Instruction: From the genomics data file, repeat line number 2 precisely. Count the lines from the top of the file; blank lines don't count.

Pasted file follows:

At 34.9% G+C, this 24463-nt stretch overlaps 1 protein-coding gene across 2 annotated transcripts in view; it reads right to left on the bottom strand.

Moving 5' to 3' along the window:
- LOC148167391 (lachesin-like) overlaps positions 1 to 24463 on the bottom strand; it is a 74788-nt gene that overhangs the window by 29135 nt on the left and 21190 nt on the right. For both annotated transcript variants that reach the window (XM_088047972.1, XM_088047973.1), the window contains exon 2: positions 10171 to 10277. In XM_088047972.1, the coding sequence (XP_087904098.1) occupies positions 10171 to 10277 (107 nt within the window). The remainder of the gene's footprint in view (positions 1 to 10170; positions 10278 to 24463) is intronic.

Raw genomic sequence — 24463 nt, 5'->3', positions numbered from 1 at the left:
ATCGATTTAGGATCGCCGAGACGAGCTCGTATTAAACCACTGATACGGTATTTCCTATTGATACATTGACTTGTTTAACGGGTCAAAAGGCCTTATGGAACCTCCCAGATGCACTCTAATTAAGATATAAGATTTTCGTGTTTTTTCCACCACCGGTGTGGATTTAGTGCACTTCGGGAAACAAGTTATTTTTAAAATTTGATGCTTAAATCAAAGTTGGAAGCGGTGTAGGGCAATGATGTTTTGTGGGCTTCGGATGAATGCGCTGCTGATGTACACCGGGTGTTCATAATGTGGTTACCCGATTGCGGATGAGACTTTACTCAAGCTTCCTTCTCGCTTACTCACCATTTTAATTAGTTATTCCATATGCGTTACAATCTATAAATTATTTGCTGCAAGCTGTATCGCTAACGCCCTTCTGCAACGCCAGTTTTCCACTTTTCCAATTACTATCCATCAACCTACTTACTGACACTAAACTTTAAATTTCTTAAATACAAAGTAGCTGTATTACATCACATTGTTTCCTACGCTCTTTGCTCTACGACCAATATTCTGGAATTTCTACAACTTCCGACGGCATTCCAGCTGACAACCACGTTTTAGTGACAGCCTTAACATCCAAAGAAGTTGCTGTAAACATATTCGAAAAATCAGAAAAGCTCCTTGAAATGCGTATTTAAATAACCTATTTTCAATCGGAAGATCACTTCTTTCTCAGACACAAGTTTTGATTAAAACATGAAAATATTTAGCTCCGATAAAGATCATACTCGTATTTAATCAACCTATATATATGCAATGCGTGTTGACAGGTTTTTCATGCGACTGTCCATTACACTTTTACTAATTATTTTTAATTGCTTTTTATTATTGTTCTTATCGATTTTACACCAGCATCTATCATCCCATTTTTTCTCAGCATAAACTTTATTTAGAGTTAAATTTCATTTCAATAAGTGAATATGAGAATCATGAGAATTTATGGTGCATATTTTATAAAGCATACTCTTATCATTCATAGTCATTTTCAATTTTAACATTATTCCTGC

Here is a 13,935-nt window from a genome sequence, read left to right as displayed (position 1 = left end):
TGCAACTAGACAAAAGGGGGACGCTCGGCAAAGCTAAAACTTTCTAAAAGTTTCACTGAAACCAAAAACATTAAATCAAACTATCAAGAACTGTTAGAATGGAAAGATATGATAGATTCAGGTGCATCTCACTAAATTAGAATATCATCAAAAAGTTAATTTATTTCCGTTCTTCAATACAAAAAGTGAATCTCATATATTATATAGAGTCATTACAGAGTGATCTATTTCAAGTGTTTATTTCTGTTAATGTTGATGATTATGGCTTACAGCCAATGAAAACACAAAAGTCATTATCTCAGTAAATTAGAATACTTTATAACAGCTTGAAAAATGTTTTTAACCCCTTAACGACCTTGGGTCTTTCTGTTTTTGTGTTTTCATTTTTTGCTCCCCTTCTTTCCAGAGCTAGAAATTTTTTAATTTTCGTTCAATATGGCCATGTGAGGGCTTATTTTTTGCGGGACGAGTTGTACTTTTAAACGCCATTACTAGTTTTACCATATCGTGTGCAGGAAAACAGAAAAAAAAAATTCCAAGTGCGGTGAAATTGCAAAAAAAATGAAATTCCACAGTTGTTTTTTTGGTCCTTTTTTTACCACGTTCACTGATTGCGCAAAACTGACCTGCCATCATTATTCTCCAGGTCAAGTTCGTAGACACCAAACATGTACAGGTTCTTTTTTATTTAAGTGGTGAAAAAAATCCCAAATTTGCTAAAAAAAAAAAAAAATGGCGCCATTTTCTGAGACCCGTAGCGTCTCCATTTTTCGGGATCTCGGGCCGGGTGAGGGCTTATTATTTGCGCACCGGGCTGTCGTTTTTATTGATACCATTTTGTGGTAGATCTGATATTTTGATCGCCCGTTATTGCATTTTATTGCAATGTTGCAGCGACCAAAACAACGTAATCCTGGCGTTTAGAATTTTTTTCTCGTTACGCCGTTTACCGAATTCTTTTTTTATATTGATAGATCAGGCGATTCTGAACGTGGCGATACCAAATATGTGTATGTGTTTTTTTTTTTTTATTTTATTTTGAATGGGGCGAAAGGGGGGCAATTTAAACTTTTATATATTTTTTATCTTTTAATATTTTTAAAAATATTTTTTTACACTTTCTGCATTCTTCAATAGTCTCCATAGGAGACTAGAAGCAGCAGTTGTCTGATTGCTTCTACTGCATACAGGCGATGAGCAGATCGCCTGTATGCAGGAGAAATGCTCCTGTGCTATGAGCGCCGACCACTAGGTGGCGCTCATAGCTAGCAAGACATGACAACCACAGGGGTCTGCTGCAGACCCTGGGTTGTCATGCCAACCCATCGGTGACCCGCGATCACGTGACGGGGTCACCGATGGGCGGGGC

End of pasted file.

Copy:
Moving 5' to 3' along the window: